he came knocking down the street lights
tearing up the new grass on the lawn
he was frightening off the livestock
I could feel him coming down
I let the Citranella dissolve in my hand
I began to feel real bad
when the ghost of your father comes to town
what the hell else can you do
I flung open all the windows
put the water on for tea
and let him pass right through

he took to knocking over furniture
getting into the reception on the wireless
he tore up all the dry goods in the pantry
he was strong and he was tireless
when the priest came to call, I sent him on his way
I got a tremor in my hands and my feet are made of clay
when the ghost of your father starts pushing you around
how are you gonna make him stop
I took down all the crosses, I let him set up shop

Lyrics submitted by shewouldnt

Cao Dai Blowout song meanings
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  • +1
    General CommentDamn. Ouch. It seems like he's let that ghost just "pass right through," that's so tragic that his father's ghost has managed to set up shop in this poor kid's house, still tears up his life, and he still won't do anything about it, not an exorcism, not a locked door or crucifix.

    But I guess he knows better than anyone that those things won't make him stop. The only way for the ghost to leave you alone is to let him know he doesn't frighten you anymore. Brilliant.
    ABookOnAShelfon December 12, 2008   Link
  • +1
    My InterpretationMaybe it's obvious, but this song is also metaphorical; it talks about how the memory of the narrator's father haunts him and daunts him, but he's trying to face it on his own. I wonder whether it's about John Darnielle's own father or not.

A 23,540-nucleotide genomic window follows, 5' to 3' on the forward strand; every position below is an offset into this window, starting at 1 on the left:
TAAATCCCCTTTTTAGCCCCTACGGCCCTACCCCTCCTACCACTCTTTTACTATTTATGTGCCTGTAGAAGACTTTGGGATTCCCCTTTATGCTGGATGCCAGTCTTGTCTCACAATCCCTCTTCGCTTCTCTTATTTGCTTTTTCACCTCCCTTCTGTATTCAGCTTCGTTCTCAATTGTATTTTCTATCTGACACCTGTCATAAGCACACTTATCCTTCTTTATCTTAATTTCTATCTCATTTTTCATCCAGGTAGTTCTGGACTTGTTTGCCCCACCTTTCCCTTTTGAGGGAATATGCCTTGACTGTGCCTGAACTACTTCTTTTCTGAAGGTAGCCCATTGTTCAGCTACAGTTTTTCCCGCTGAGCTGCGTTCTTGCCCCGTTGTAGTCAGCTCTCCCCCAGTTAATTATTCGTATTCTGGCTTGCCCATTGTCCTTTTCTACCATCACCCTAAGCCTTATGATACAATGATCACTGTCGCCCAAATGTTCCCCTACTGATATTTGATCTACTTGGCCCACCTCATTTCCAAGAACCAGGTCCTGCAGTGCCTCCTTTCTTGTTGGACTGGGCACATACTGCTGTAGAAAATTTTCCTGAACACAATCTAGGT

Also, Cao Dai is a syncrenistic religion (link: en.wikipedia.org/wiki/… ), but I have no idea how it relates to the song.
    Cithaeronon September 03, 2012   Link
  • 0
    General CommentI forgot to mention, "feet of clay" is a phrase that refers to the Book of Daniel. Since I'm too lazy to write about it, have a link: en.wikipedia.org/wiki/…
    Cithaeronon September 03, 2012   Link
  • 0
    General CommentAs a matter of fact, "feet of clay" in psychoanalysis refers to the moment when someone realizes that their parents are not mortal. And the closest connection to Cao Dai I can find is that Caodaists practice ancestor veneration, hence the "ghost of your father" theme. This plus the blowout (sudden rupture) makes me think the facade he's trying to build up of forgetting and forgiving his father (stepfather in John's case) has suddenly collapsed on itself.
    golden_boyon April 12, 2016   Link

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